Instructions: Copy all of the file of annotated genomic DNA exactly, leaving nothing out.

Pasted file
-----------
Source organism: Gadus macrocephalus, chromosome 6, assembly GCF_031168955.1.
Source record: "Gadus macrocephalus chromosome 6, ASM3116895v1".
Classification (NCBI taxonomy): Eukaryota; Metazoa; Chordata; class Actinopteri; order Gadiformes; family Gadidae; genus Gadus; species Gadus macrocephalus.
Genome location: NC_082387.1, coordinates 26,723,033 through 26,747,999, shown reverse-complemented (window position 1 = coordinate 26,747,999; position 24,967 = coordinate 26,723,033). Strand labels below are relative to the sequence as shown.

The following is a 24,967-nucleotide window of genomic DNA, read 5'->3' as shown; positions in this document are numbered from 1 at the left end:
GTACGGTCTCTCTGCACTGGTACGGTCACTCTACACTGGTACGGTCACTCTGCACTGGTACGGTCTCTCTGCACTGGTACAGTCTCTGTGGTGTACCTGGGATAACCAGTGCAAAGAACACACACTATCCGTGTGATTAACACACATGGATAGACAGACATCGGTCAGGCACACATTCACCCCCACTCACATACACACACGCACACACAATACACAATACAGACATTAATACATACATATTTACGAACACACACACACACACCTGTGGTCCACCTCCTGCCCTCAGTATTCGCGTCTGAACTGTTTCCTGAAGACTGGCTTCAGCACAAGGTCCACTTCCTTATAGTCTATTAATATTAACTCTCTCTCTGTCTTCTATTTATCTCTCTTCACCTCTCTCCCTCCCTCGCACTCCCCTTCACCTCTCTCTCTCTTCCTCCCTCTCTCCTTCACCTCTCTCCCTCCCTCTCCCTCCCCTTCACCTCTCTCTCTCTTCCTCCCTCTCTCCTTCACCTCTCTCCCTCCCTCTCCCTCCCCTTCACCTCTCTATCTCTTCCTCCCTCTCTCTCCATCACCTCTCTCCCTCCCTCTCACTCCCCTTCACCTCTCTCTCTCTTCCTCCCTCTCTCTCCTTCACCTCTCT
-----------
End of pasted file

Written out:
Source organism: Gadus macrocephalus, chromosome 6, assembly GCF_031168955.1.
Source record: "Gadus macrocephalus chromosome 6, ASM3116895v1".
Classification (NCBI taxonomy): Eukaryota; Metazoa; Chordata; class Actinopteri; order Gadiformes; family Gadidae; genus Gadus; species Gadus macrocephalus.
Genome location: NC_082387.1, coordinates 26,723,033 through 26,747,999, shown reverse-complemented (window position 1 = coordinate 26,747,999; position 24,967 = coordinate 26,723,033). Strand labels below are relative to the sequence as shown.

The following is a 24,967-nucleotide window of genomic DNA, read 5'->3' as shown; positions in this document are numbered from 1 at the left end:
GTACGGTCTCTCTGCACTGGTACGGTCACTCTACACTGGTACGGTCACTCTGCACTGGTACGGTCTCTCTGCACTGGTACAGTCTCTGTGGTGTACCTGGGATAACCAGTGCAAAGAACACACACTATCCGTGTGATTAACACACATGGATAGACAGACATCGGTCAGGCACACATTCACCCCCACTCACATACACACACGCACACACAATACACAATACAGACATTAATACATACATATTTACGAACACACACACACACACCTGTGGTCCACCTCCTGCCCTCAGTATTCGCGTCTGAACTGTTTCCTGAAGACTGGCTTCAGCACAAGGTCCACTTCCTTATAGTCTATTAATATTAACTCTCTCTCTGTCTTCTATTTATCTCTCTTCACCTCTCTCCCTCCCTCGCACTCCCCTTCACCTCTCTCTCTCTTCCTCCCTCTCTCCTTCACCTCTCTCCCTCCCTCTCCCTCCCCTTCACCTCTCTCTCTCTTCCTCCCTCTCTCCTTCACCTCTCTCCCTCCCTCTCCCTCCCCTTCACCTCTCTATCTCTTCCTCCCTCTCTCTCCATCACCTCTCTCCCTCCCTCTCACTCCCCTTCACCTCTCTCTCTCTTCCTCCCTCTCTCTCCTTCACCTCTCT